Coexisting With Coworking
Coworking in Chicago’s West Loop has the look and feel of a company that would
rank as a best place to work: loft ceilings, exposed brick, a skyline view from
the rooftop deck, and on-site happy hours. But most of the people there don’t
work for Onward. They’re entrepreneurs, freelancers, telecommuters, and other
professionals working outside the traditional office environment. They’re
is renting shared office space — a workstation, office, or conference room — on
an hourly, daily, weekly, or monthly basis. It’s part of the broader sharing
economy, where technology helps connect people with things not commonly shared
with strangers — their cars, houses, tools, and even dogs.
real estate brokers aren’t losing million-dollar deals to coworking facilities,
but the trend could impact the industry in a few ways.
spaces like Onward are popping up across the globe. From 2011 to 2012, there
was a 93 percent increase in coworking spaces, according to Deskmag, an online
magazine that covers coworking.
economic factors are making coworking more common. Businesses are cutting costs
by shrinking their office footprint, especially in urban areas. They’re using a
more nimble workforce consisting of telecommuting full-time workers and remote
freelancers. In addition, barriers to becoming a tech entrepreneur are lower
than ever. The possibility of striking IPO gold on the next big innovation is
turning many would-be office workers into CEOs of their own startups. They’re
also looking for cheap space.
75 to 80 percent of the people who use our coworking space are entrepreneurs
who left a job to start their own business,” says Aron Susman, co-founder of
TheSquareFoot, a coworking booking site. “They’re looking to get out of the house
and add a social, collaborative element to their day.”
is suited for businesses or individuals who are overserved by traditional
commercial real estate brokers and leasing arrangements, but underserved by
hunting for space themselves. Most coworking takes place at dedicated coworking
facilities, but businesses with open offices, cubes, or conference rooms can
also rent their space on booking websites. (See table.)
changing makeup of the workforce is reducing the amount of office space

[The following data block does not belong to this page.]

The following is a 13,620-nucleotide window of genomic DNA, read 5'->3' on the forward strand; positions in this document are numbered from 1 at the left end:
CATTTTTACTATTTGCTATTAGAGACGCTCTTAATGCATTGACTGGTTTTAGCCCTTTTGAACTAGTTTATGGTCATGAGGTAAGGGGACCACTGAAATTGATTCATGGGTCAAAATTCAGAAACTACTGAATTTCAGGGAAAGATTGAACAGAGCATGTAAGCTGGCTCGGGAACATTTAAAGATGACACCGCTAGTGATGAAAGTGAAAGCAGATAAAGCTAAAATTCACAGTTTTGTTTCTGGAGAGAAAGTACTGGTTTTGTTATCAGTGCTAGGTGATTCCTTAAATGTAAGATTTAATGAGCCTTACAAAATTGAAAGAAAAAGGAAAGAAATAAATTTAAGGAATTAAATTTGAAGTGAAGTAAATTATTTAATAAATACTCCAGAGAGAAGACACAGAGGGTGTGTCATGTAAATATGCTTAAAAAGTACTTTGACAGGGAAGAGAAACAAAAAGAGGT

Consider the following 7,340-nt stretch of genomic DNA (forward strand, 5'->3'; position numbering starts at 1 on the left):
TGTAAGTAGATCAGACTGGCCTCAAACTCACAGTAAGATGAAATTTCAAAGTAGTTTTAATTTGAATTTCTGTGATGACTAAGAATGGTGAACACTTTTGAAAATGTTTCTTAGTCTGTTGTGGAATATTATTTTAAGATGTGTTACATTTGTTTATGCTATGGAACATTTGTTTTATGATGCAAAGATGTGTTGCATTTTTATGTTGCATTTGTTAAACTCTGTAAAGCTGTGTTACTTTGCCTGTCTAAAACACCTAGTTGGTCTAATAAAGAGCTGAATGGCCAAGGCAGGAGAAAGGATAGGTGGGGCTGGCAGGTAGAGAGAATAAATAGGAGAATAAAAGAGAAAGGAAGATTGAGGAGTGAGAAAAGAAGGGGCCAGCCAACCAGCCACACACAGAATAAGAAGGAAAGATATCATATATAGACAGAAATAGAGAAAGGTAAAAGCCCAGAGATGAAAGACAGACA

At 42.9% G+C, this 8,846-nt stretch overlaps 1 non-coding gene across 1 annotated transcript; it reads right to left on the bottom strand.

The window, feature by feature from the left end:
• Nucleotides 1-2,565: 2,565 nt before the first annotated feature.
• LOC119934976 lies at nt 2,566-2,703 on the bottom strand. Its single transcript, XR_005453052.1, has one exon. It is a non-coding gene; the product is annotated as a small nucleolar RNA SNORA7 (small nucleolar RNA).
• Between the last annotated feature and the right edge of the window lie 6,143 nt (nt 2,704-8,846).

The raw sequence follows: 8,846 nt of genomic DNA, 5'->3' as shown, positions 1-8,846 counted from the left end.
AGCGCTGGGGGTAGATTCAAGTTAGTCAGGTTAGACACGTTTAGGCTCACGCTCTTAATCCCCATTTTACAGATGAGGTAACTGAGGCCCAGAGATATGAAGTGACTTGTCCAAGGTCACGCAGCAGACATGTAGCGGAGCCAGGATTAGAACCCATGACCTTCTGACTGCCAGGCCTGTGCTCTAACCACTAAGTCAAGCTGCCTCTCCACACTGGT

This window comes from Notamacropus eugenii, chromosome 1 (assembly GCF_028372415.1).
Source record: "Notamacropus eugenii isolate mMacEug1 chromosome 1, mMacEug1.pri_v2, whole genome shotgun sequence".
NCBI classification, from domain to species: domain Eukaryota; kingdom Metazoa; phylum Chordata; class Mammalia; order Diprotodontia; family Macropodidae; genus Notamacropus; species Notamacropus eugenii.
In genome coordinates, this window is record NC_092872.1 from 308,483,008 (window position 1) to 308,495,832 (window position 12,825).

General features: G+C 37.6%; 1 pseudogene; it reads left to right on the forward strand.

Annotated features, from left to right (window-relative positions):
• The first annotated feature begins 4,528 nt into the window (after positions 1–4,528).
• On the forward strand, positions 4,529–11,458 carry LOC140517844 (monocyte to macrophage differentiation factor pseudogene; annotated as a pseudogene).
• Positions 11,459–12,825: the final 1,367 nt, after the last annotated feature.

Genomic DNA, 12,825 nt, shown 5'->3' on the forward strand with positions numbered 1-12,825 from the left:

businesses require. In a 2012 study, Norm Miller, professor at the University
of San Diego’s Burnham-Moores Center for Real Estate, noted that office
utilization rates were roughly 180 sf to 220 sf per worker. In five years, that
number is expected to decrease to 100 sf, according to a 2012 CoreNet Global
survey of corporate real estate executives. As a result, office tenants may
factor in alternative work arrangements such as coworking when calculating
their space requirement.
advisers can suggest coworking to potential clients who are starting new
businesses. Renting coworking space frees startups from leases, giving them
more time to assess their space requirements and the viability of their
business plan. Independent commercial real estate professionals might also find
coworking to be an attractive alternative to working from a home office or
leasing a small office.
real estate professionals looking for new business should consider visiting
nearby coworking facilities, especially incubators or accelerators, a variation
on coworking for tech entrepreneurs. Uber, a ride-requesting app that has
raised $50 million since 2010, started in RocketSpace, a Bay Area accelerator.
The company now occupies about 25,000 sf of class A office space on Howard
Street in San Francisco.
coworking spaces can also give commercial real estate professionals a glimpse
into office design trends. A wider variety of office space at a coworking
facility can help draw a broader clientele. As a result, these facilities often
make creative allocations of space.
Look Before You Book
commercial real estate pros should consider coworking’s limitations before
recommending it to clients or booking space for themselves.
a highly touted and heavily funded coworking booking service, went out of
business in November 2012, five months after it received $7.8 million in
funding. The founders didn’t explain why they closed, but its shuttering calls
into question the need for similar services.
not all markets are seeing the impact of coworking. New spaces are popping up
across the globe, but they tend to be concentrated in urban areas where rents
are high. Tim Schaffer, executive vice president of RED Brokerage in Kansas City,
Mo., says coworking hasn’t impacted office space requirements in his market.
“In Kansas City, we have the luxury of liberally using space because rents are
reasonable,” Schaffer says.
LaMantia is interactive marketing manager at
the CCIM Institute.